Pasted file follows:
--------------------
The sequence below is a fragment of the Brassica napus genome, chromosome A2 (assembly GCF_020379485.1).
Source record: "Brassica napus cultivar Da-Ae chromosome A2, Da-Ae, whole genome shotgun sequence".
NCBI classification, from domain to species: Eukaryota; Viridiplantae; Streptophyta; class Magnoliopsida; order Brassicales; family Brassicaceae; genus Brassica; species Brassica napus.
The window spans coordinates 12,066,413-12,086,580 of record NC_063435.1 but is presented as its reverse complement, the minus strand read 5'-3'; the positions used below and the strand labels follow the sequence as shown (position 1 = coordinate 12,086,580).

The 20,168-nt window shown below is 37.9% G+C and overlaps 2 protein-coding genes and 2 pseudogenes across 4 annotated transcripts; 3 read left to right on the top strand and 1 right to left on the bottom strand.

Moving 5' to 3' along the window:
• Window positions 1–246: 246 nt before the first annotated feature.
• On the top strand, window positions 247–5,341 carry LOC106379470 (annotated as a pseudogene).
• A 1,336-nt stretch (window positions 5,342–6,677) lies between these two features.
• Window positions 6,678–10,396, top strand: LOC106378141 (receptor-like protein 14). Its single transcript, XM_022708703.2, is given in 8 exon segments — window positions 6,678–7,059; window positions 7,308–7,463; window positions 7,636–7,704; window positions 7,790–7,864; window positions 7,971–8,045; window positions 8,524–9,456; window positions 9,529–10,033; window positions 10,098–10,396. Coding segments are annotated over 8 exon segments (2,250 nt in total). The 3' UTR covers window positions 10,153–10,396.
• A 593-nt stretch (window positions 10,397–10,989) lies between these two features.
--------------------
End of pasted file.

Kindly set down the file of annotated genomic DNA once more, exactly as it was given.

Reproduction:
The sequence below is a fragment of the Brassica napus genome, chromosome A2 (assembly GCF_020379485.1).
Source record: "Brassica napus cultivar Da-Ae chromosome A2, Da-Ae, whole genome shotgun sequence".
NCBI classification, from domain to species: Eukaryota; Viridiplantae; Streptophyta; class Magnoliopsida; order Brassicales; family Brassicaceae; genus Brassica; species Brassica napus.
The window spans coordinates 12,066,413-12,086,580 of record NC_063435.1 but is presented as its reverse complement, the minus strand read 5'-3'; the positions used below and the strand labels follow the sequence as shown (position 1 = coordinate 12,086,580).

The 20,168-nt window shown below is 37.9% G+C and overlaps 2 protein-coding genes and 2 pseudogenes across 4 annotated transcripts; 3 read left to right on the top strand and 1 right to left on the bottom strand.

Moving 5' to 3' along the window:
• Window positions 1–246: 246 nt before the first annotated feature.
• On the top strand, window positions 247–5,341 carry LOC106379470 (annotated as a pseudogene).
• A 1,336-nt stretch (window positions 5,342–6,677) lies between these two features.
• Window positions 6,678–10,396, top strand: LOC106378141 (receptor-like protein 14). Its single transcript, XM_022708703.2, is given in 8 exon segments — window positions 6,678–7,059; window positions 7,308–7,463; window positions 7,636–7,704; window positions 7,790–7,864; window positions 7,971–8,045; window positions 8,524–9,456; window positions 9,529–10,033; window positions 10,098–10,396. Coding segments are annotated over 8 exon segments (2,250 nt in total). The 3' UTR covers window positions 10,153–10,396.
• A 593-nt stretch (window positions 10,397–10,989) lies between these two features.